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shummie
01-05-2005, 04:57 PM
Say you sit down at the wheel and agree to bet \$1 38 times on the same number.

Given 0 and 00, Roulette pays 35-1 on a single number bet and you have a 1/38 shot of hitting your number each spin. So after 38 spins, you will on average have \$36.

After 38 spins, which is more likely?

(a) You have more than \$36.
(b) You have less than \$36 (0 dollars).
(c) You are as likely to have 0 dollars as more than \$36.

My gut says c. Can anyone confirm?

- Jason

parachute
01-05-2005, 05:46 PM

After 38 spins you will have spent \$38 and gotten, on average, \$35 back. So on average you'll have lost \$3, right? I'm not sure how this fits with your \$36 question.

gaming_mouse
01-05-2005, 05:51 PM
It is pretty unlikely that you will have exactly 36 dollars (ie, that you will break exactly even, minus the house edge). A little less than 1/2 the time you have less than 36, a little less than half the time you have more than 36, and the small remaining portion of the time you have exactly 36.

gm

pzhon
01-05-2005, 05:59 PM
[ QUOTE ]
Say you sit down at the wheel and agree to bet \$1 38 times on the same number.

After 38 spins, which is more likely?

(a) You have more than \$36.
(b) You have less than \$36 (0 dollars).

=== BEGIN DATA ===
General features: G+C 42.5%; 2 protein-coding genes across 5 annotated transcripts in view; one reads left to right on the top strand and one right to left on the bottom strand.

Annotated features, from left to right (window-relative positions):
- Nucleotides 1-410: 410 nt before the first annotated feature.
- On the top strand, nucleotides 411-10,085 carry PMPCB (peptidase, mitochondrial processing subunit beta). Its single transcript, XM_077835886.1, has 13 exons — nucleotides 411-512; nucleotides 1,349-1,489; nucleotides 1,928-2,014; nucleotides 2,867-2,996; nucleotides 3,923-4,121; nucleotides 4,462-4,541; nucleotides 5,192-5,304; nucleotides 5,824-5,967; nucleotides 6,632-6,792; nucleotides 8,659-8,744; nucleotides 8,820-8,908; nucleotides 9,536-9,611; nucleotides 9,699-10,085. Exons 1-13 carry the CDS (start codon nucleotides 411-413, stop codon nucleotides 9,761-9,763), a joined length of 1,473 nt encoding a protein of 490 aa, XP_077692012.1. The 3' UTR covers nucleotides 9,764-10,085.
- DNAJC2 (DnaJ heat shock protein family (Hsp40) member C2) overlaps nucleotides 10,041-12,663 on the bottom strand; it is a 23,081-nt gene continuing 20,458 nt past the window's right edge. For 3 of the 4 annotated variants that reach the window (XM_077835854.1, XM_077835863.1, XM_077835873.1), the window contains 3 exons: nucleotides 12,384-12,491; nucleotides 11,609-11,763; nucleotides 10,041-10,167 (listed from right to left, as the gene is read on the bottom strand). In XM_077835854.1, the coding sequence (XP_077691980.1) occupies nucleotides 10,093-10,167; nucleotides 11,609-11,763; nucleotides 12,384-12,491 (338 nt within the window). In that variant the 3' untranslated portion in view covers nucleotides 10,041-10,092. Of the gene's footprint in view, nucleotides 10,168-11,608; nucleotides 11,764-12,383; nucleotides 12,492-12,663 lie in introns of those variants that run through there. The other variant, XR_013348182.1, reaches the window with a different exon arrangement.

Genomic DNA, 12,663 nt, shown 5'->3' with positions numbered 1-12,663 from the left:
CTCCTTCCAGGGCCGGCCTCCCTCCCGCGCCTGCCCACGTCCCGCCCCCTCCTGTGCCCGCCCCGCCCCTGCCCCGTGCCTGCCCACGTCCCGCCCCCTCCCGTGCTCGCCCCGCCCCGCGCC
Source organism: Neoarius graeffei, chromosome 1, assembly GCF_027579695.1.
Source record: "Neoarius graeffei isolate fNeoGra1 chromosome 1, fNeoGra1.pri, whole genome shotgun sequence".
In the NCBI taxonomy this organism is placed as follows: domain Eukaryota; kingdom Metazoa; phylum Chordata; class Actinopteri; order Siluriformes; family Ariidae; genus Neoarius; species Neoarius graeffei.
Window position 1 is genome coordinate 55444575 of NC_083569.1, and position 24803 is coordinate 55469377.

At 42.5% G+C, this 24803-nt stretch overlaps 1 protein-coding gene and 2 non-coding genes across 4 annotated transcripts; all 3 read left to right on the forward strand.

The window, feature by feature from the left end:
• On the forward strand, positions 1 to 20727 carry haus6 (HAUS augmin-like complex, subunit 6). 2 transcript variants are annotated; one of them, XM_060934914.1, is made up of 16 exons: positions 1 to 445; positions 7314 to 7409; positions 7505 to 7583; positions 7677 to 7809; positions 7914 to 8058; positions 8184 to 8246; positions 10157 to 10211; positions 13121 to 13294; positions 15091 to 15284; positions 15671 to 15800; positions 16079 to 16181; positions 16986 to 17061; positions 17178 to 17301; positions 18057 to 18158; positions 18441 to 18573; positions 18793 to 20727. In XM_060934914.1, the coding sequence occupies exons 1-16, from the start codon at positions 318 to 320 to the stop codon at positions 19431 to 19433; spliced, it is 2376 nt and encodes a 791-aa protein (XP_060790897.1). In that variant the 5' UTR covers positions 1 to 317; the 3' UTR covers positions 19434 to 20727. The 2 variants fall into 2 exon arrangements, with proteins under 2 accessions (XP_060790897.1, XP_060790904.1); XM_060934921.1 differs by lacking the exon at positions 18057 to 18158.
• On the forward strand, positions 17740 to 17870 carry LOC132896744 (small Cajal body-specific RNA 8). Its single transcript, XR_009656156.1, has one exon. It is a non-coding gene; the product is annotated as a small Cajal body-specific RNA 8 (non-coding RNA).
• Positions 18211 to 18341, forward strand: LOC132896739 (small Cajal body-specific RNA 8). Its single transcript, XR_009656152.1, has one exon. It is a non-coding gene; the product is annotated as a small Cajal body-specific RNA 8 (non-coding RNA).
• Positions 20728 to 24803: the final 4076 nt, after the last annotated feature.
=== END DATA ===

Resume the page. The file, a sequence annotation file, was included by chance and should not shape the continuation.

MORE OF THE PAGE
(c) You are as likely to have 0 dollars as more than \$36.

[/ QUOTE ]
On average, you have \$36. When you are below average, you are exactly \$36 below average. When you are above average, you are at least \$36 above average, perhaps much more. In fact, if you win more than \$36, your average win is about \$49.46 above average. That means you are about 49.45/36 as likely to lose as to win, since the times you are below average have to balance the times you are above average.

Situation A happens 36.30% of the time.
Situation B happens 26.42% of the time.

gaming_mouse
01-05-2005, 06:34 PM
[ QUOTE ]
On average, you have \$36. When you are below average, you are exactly \$36 below average.

[/ QUOTE ]

pzhon,

I don't follow this. Your average is \$36. Can't you also have any (or at least most) of the numbers between 0 and 36? It seems to me that you are saying if you have less than \$36, you have \$0. I must be misunderstanding. Can you explain?

shummie
01-05-2005, 06:52 PM
Because you only win in \$36 increments (\$35 payout plus your initial \$1 bet).

Assuming a starting bankroll of \$36... If you play 36 times and you haven't hit, you have 36 - 36 = \$0. If you have hit once, you have \$36(start) + \$36(win) - \$36(bets) = \$36.

- Jason

gaming_mouse
01-05-2005, 06:54 PM
[ QUOTE ]
Because you only win in \$36 increments (\$35 payout plus your initial \$1 bet).

[/ QUOTE ]

Ahh... I read the question too fast. I thought you were betting on red/black. Please ignore my earlier comments too, as they make no sense given the OP's actual question.

gm

shummie